Although obstruction of left heart inflow and left heart outflow is a common finding in complex congenital cardiac defects, little is known about left ventricular myocardial dysfunction and the contribution to PH in children. In addition, impaired left ventricular myocardial performance can also be found in premature babies with related pulmonary problems like bronchopulmonary dysplasia and PPHN. Unfortunately, it remains unclear if the adult criteria can be transferred to the pediatric population since comparable data are lacking.
Single ventricle circulation
The assessment of pulmonary hypertensive vascular disease in a functional single ventricle circulation needs to be specifically discussed, as these patients do not fit into the regular definition for PH with a mPAP >20 mmHg.
The integrity of an intact Fontan physiology is dependent on a low TPG and low pulmonary vascular resistance. Even a small rise in pulmonary vascular resistance can detrimentally impact on the Fontan physiology. These palliated patients with univentricular hearts may develop pulmonary hypertensive vascular disease at all ages and different surgical stages. Even after Fontan completion, pulmonary hypertensive vascular disease may develop later in life. The exact pathophysiological mechanisms are not completely understood but do have a major impact on patients’ morbidity and mortality. It is believed that non-pulsatile pulmonary blood flow is leading to a very specific entity of pulmonary vascular disease not comparable to any of the other forms (39). Since it is very difficult to find a clear definition of PH in this special condition these patients were summarized in the group of “segmental PH” in the 2013 classification of the WSPH. Following the 6th WSPH these patients were included to the Group 5 classification together with hematologic, metabolic and systemic disorders. The current definition for PH in single ventricle circulation is a mean TPG >6 mmHg or PVR index >3 WU·m2 (Table 1).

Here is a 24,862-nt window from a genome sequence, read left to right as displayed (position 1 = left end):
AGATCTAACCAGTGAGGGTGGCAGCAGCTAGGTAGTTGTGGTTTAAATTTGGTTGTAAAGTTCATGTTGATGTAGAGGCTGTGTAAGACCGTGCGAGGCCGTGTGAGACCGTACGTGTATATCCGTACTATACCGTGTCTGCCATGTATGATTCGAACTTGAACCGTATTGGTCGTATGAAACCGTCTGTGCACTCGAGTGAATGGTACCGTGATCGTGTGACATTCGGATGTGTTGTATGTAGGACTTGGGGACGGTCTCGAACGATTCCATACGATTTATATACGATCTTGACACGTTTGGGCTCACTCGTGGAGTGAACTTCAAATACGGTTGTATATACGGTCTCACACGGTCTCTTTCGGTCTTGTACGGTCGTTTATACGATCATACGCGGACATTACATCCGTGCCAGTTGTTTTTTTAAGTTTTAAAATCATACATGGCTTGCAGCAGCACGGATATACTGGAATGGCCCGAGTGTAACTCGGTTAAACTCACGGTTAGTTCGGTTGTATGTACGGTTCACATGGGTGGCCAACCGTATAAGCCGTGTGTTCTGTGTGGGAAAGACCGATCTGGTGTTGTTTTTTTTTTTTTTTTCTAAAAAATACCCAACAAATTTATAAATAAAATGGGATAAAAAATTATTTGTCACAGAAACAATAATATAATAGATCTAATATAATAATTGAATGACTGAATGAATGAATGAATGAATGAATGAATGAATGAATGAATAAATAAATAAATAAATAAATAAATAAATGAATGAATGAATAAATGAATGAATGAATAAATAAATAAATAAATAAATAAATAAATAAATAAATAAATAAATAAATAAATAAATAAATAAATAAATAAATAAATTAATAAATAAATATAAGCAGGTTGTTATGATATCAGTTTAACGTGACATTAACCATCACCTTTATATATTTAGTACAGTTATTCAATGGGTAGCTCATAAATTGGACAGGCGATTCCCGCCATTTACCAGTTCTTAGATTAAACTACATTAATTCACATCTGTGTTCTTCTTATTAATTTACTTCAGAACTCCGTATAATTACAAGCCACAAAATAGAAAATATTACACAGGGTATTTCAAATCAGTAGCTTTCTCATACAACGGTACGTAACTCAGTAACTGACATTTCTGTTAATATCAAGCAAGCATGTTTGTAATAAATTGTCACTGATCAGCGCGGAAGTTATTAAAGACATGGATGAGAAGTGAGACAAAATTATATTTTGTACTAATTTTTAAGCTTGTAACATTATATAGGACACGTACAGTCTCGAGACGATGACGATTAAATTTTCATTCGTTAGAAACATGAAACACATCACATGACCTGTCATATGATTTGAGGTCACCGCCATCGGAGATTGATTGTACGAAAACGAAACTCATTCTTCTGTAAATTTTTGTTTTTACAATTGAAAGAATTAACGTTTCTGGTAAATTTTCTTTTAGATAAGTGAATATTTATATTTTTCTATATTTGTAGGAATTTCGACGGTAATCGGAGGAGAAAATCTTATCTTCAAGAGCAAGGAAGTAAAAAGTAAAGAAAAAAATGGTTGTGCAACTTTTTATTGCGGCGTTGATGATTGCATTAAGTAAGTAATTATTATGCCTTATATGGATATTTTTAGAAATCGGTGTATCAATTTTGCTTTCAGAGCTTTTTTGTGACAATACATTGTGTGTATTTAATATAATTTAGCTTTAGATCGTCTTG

Recommendations and indications for repeat invasive hemodynamic assessment are not well established in pediatric PH. Centers caring for pediatric PH-patients may follow very different policies, depending on experience and protocols.
Indications for follow-up catheterization may vary from assessment of treatment effect or failure of treatment with aggravation of clinical symptoms and disease progression. Despite the lack of data, judgement of hemodynamics is also used for prediction of prognosis and often required as part of the listing process for lung transplantation. However, to date, no association has been shown between changes in hemodynamic parameters and clinical outcome (2). Current recommendations for timing of repeat right heart catheterization vary from every 6 to 12 months in the adult population (40,41) and every 12 to 24 months in pediatric patients (3). The most important question prior to any cardiac catheterization has to be, how the gained results influence the clinicians’ counselling and decision making process and potentially alter the patients’ clinical management.